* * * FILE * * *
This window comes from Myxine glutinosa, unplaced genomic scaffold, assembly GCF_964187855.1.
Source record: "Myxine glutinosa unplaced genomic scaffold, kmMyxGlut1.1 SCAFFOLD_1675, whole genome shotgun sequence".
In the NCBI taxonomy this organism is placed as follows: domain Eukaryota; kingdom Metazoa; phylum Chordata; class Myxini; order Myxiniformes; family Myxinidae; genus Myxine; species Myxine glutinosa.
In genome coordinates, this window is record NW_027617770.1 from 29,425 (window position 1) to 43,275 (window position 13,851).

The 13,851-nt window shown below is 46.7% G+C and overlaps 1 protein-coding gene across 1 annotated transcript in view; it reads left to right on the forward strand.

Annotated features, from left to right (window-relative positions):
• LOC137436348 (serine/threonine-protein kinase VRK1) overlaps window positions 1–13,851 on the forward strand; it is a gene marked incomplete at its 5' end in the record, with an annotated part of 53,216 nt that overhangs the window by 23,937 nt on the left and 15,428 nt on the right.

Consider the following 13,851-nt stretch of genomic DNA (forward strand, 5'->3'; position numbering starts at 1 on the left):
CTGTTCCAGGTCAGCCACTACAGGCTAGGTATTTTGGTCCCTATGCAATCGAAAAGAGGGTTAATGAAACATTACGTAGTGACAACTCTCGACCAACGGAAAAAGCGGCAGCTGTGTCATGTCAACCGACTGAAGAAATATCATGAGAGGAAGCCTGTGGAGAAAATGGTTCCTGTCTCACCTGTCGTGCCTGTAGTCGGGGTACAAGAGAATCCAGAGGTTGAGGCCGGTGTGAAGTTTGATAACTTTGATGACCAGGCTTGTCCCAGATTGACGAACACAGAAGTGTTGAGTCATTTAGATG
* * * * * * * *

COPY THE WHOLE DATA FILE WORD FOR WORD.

This window comes from Myxine glutinosa, unplaced genomic scaffold, assembly GCF_964187855.1.
Source record: "Myxine glutinosa unplaced genomic scaffold, kmMyxGlut1.1 SCAFFOLD_1675, whole genome shotgun sequence".
In the NCBI taxonomy this organism is placed as follows: domain Eukaryota; kingdom Metazoa; phylum Chordata; class Myxini; order Myxiniformes; family Myxinidae; genus Myxine; species Myxine glutinosa.
In genome coordinates, this window is record NW_027617770.1 from 29,425 (window position 1) to 43,275 (window position 13,851).

The 13,851-nt window shown below is 46.7% G+C and overlaps 1 protein-coding gene across 1 annotated transcript in view; it reads left to right on the forward strand.

Annotated features, from left to right (window-relative positions):
• LOC137436348 (serine/threonine-protein kinase VRK1) overlaps window positions 1–13,851 on the forward strand; it is a gene marked incomplete at its 5' end in the record, with an annotated part of 53,216 nt that overhangs the window by 23,937 nt on the left and 15,428 nt on the right.

Consider the following 13,851-nt stretch of genomic DNA (forward strand, 5'->3'; position numbering starts at 1 on the left):
CTGTTCCAGGTCAGCCACTACAGGCTAGGTATTTTGGTCCCTATGCAATCGAAAAGAGGGTTAATGAAACATTACGTAGTGACAACTCTCGACCAACGGAAAAAGCGGCAGCTGTGTCATGTCAACCGACTGAAGAAATATCATGAGAGGAAGCCTGTGGAGAAAATGGTTCCTGTCTCACCTGTCGTGCCTGTAGTCGGGGTACAAGAGAATCCAGAGGTTGAGGCCGGTGTGAAGTTTGATAACTTTGATGACCAGGCTTGTCCCAGATTGACGAACACAGAAGTGTTGAGTCATTTAGATG